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Buck: Speaking of dialogue, are you also using the Infinity Engine games as a source of inspiration for how to handle dialogue trees and voiceovers? Will there be voiceovers for major cutscenes and for flavor at the start of a conversation, but vast branches of dialogue that are text-only? Will our attributes, abilities, or previous actions affect our dialogue choices?Feargus: Our goal is to use voice over as flavor and not as something that exists for every written word in the game. We don’t want to cut down on the depth of dialogs or the number of choices that players have because we are counting voice over dollars. That means, like practically every Obsidian project to date, we are going to push the boundaries of reactivity in our dialogs. And, the more we get funded the more we can do that.
Buck: Will you be going with a similar "real-time with pause" combat system that was present in the IE titles? What do you feel are the advantages, disadvantages, and challenges of implementing such a combat system?Feargus: Personally, I have always loved the real-time pause system other than when we first had to have the conversation with TSR / Wizards of the Coast about how every person or creature was on their own individual round in combat. That all eventually turned out fine and the D&D team was always extremely supportive particularly when we moved Icewind Dale 2 over from 2nd Edition to 3rd Edition. There were a ton of conversations about how to make sure the way that the Infinity Engine did magic could stay true enough to the rules.I probably digressed a bit there, didn’t I? The system itself (real-time with pause) works great for robust RPG systems that have a lot of moving parts and encourage the player to not just throw their characters at the enemy, but to think tactically. I always love the big battles in Baldur’s Gate 2 – the felt like puzzles that I had to crack in order to win with a minimum of casualties on my side.As for disadvantages – that’s a tough one to answer. I think there is some feeling that taking some RPG systems that are designed as turn based and putting them into a real-time with pause system losses something in the translation. A lot of that has to do with timing and the fact that things don’t happen simultaneously in those systems. Pure turn based does let combat play out in a more like chess like way – which can definitely be fun. However, since we are designing Project Eternity from the start to use a real-time with pause system, we can avoid some of the translation issues that can happen when taking a table top game into that arena.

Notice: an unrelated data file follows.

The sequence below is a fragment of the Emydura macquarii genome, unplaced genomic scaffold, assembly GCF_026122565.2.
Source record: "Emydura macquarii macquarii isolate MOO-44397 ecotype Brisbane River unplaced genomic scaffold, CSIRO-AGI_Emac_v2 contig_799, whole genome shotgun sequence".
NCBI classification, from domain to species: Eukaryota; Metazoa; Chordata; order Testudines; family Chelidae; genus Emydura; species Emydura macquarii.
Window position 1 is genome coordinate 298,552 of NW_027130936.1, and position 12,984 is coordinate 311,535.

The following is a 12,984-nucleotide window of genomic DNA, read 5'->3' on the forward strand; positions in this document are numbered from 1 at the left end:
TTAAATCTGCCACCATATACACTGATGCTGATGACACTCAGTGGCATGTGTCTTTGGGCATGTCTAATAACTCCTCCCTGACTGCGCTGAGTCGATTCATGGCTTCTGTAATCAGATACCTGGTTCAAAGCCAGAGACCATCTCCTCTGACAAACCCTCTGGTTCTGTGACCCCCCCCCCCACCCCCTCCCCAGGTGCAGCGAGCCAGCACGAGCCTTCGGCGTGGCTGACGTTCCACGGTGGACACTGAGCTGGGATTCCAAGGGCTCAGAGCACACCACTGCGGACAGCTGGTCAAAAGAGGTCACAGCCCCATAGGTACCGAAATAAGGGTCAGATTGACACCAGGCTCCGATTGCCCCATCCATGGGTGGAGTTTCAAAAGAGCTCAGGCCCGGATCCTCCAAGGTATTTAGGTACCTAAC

Buck: You mentioned to me earlier that the game will be both party-based and single player, and that the player will always have control of their main character. Does this mean that we'll be picking up companions throughout the game with their own backstories, banter, romance possibilities, and potential quests as we did in Baldur's Gate and Planescape: Torment? If so, how much control will we have over companion advancement and equipment?Feargus: When we looked at whether to go the Icewind Dale route or the Torment / Baldur’s Gate route, we felt the latter tied much better into the focus we are going to put into the story and character development. We want the central character to be one that players will hopefully not just play through Project Eternity with, but into sequels as well. Like Torment and Baldur’s Gate, players will find companions to join their party – crafted by the incredible talents of Chris Avellone and Josh Sawyer. When it comes to how they will improve – that is something we are still considering and would love to hear what fans out there think. We invite anyone that is interested to come on over to our forums at http://forums.obsidian.net.
ajwz said:"spiritual succesor to BG"
"spiritual succesor to BG"